An important deadline is fast approaching that applies to anyone who wants to reverse an RMD (required minimum distribution) from a retirement account in 2020. That deadline is Monday, Aug. 31.
Here is the background: The Coronavirus Aid, Relief, and Economic Security (CARES) Act, which was signed into law on March 27, 2020, suspended RMDs for 2020 for everyone with IRAs and 401(k)-type accounts (but not defined-benefit plans. For more details, read my April 12 column.
The suspension, which was retroactive to Jan. 1, 2020, came into effect at the end of March, after some people had already taken their RMDs for the 2020 year. What could they do if they wanted to take advantage of the suspension?
The mechanism for putting back a withdrawal from an IRA is a rollover, but rollovers are limited by time (60 days) and frequency (only one per 12-month period).
That left a gaping hole for early bird “RMD-ers” and an uneven playing field – hardly what Congress intended when the suspension was passed. I wrote a series of columns on the subject that you can read here.
Three months later, on June 23, 2020, the IRS issued Notice 2020-51, offering the welcome relief that we were all waiting for.
That notice redefined the 60-day rollover rule for this one purpose: to give more people who took RMDs in January and February – and in fact, any time before now – relief from the normal rollover rules.
First, there is a new deadline (Aug. 31, 2020) to complete the rollover. That deadline is only 10 days away as of this writing.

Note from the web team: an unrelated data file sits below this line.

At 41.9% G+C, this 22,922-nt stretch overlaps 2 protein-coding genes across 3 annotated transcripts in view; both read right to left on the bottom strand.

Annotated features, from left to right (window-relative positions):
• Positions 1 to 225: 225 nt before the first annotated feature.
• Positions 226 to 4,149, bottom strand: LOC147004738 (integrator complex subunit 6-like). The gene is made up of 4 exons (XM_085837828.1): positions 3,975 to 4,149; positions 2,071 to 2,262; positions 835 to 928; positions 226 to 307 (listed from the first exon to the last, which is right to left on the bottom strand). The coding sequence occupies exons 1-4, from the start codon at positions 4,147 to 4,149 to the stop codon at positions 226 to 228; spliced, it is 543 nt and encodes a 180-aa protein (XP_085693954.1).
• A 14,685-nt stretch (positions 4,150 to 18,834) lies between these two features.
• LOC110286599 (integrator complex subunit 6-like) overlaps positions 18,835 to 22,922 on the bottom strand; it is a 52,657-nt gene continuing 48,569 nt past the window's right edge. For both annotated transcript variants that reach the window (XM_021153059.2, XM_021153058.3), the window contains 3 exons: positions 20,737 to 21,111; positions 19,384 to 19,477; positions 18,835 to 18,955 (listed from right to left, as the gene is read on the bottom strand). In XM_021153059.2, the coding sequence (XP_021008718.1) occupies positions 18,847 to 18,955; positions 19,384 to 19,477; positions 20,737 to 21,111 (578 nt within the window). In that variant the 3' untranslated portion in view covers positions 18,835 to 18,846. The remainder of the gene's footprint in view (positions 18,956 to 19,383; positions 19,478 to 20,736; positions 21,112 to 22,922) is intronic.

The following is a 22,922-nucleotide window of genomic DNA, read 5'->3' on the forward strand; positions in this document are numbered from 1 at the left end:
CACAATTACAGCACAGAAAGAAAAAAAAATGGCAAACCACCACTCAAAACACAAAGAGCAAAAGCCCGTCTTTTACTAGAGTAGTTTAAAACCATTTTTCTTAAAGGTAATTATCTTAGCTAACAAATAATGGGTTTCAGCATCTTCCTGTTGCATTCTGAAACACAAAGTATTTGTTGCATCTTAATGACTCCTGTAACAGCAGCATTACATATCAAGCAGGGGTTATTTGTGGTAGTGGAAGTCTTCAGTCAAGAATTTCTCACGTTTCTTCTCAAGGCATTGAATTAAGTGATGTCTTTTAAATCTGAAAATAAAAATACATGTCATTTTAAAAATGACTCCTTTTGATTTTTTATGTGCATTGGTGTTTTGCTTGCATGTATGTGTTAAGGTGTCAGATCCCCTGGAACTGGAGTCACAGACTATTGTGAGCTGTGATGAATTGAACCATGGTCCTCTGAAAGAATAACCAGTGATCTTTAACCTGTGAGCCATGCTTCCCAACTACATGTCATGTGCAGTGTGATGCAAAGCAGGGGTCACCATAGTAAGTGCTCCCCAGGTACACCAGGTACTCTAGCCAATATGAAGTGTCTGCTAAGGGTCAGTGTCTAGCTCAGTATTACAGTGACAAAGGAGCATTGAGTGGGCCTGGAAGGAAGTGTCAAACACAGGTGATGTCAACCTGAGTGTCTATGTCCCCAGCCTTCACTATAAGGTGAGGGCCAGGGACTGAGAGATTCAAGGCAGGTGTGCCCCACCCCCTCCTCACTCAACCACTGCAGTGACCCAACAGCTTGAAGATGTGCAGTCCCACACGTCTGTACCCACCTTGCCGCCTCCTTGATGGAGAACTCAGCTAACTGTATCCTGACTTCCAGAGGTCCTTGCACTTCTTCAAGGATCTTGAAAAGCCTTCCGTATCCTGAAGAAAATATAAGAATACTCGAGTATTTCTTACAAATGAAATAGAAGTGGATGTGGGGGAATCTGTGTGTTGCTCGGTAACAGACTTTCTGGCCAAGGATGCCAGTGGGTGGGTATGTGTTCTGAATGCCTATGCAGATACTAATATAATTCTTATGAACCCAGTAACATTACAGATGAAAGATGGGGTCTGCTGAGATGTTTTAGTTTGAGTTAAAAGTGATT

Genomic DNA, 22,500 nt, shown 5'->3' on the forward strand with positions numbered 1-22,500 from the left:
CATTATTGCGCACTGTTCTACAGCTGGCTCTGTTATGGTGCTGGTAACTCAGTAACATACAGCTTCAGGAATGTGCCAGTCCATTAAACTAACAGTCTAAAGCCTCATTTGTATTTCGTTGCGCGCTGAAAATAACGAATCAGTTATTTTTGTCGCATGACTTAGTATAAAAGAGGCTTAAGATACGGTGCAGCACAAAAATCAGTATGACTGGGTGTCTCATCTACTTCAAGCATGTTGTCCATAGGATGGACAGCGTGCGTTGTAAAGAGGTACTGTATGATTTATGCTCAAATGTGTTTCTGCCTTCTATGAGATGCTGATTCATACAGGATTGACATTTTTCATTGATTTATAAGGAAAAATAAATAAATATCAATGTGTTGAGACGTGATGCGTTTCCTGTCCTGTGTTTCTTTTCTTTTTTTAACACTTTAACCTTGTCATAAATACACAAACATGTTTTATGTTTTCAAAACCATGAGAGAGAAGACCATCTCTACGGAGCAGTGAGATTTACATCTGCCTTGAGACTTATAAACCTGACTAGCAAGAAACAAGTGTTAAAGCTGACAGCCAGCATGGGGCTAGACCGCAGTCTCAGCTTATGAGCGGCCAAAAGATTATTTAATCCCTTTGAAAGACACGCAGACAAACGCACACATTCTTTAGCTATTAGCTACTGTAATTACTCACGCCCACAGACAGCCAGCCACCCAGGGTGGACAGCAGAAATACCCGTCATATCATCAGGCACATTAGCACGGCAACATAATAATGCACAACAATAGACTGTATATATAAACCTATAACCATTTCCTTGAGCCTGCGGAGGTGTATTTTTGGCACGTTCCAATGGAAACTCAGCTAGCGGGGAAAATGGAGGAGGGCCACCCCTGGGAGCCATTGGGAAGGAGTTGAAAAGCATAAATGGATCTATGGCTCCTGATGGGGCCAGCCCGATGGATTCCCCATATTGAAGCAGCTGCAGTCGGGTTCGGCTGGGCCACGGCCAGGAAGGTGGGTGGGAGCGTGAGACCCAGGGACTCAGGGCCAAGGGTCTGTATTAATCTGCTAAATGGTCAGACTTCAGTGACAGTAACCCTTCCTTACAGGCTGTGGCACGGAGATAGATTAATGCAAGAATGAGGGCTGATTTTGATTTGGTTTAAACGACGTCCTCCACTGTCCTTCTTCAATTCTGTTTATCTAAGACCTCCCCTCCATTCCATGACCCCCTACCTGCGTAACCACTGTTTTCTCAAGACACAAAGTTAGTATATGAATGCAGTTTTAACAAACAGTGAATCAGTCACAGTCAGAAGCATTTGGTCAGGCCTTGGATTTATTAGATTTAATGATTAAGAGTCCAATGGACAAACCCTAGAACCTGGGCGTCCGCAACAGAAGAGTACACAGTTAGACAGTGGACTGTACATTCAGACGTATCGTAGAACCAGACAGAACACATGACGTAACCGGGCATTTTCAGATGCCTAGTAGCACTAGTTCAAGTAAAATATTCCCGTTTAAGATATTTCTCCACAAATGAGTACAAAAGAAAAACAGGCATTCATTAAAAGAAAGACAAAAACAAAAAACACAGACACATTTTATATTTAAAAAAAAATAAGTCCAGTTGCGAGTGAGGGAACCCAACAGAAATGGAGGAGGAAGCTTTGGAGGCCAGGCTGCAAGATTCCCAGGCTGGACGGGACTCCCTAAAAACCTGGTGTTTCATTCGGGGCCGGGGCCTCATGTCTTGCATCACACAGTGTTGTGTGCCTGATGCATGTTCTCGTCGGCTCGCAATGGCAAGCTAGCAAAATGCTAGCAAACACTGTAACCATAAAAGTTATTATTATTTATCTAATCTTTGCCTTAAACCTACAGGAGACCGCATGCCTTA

Second, the rollover “is not subject to the one rollover per 12-month period limitation.”
Third, inherited IRAs are not excluded from 2020 RMD suspensions and are permitted to roll over (inherited IRA rollovers are not normally permitted).
For more details, read IRS Notice 2020-51.
If you took your RMD and want to reverse it, tell your financial adviser that you want to do so right away. You can roll over RMDs taken from multiple IRAs and other tax-deferred accounts if you wish. You can roll over all or part of any 2020 RMD – except for RMDs taken from defined-benefit plans.
Let’s go through a few examples from readers.
A widow I’ll call Melanie took her $300,000 RMD from her IRA in January. Of that amount, $200,000 transferred into her taxable account and $100,000 was withheld for federal income taxes. She does not need these funds for living expenses.
Melanie will need to enlist her financial adviser to make sure the reversal takes place by Aug. 31. She will authorize a transfer of $300,000 to her IRA from her taxable account in order to “undo” the $300,000 withdrawal in full.
The $100,000 that was sent to the IRS for tax withholding is stuck at the U.S. Treasury for now. That money will offset Melanie’s tax liabilities on her 2020 tax return. I confirmed with an IRS spokesperson that there is no mechanism for Melanie to request the Treasury to return the $100,000 that was withheld until she files her 2020 tax return. If that withholding causes a tax overpayment, she will be able to request a refund at tax time.
Another reader, O.M., wants to reverse her RMD, which is held at a bank in a certificate of deposit. O.M. ran into a problem. The bank told her she could not redeposit the RMD “because the IRA was a one-year CD.”
O.M. needs to go back to the bank to speak with a manager. Most banks offer non-CD IRAs. Or, O.M. can go online to a mutual fund company to set up a new IRA account to use to receive the rollover. Assume the RMD was $10,000. O.M. would deposit $10,000 (or less, depending on her cash needs) into the new IRA. That would satisfy the rollover rules for 2020 and avoid the income tax on the $10,000 RMD, assuming she rolled over the full $10,000.
If you have any additional questions on the Aug. 31 date, email them to me as soon as possible at firstname.lastname@example.org. Don’t forget to tell me where you live.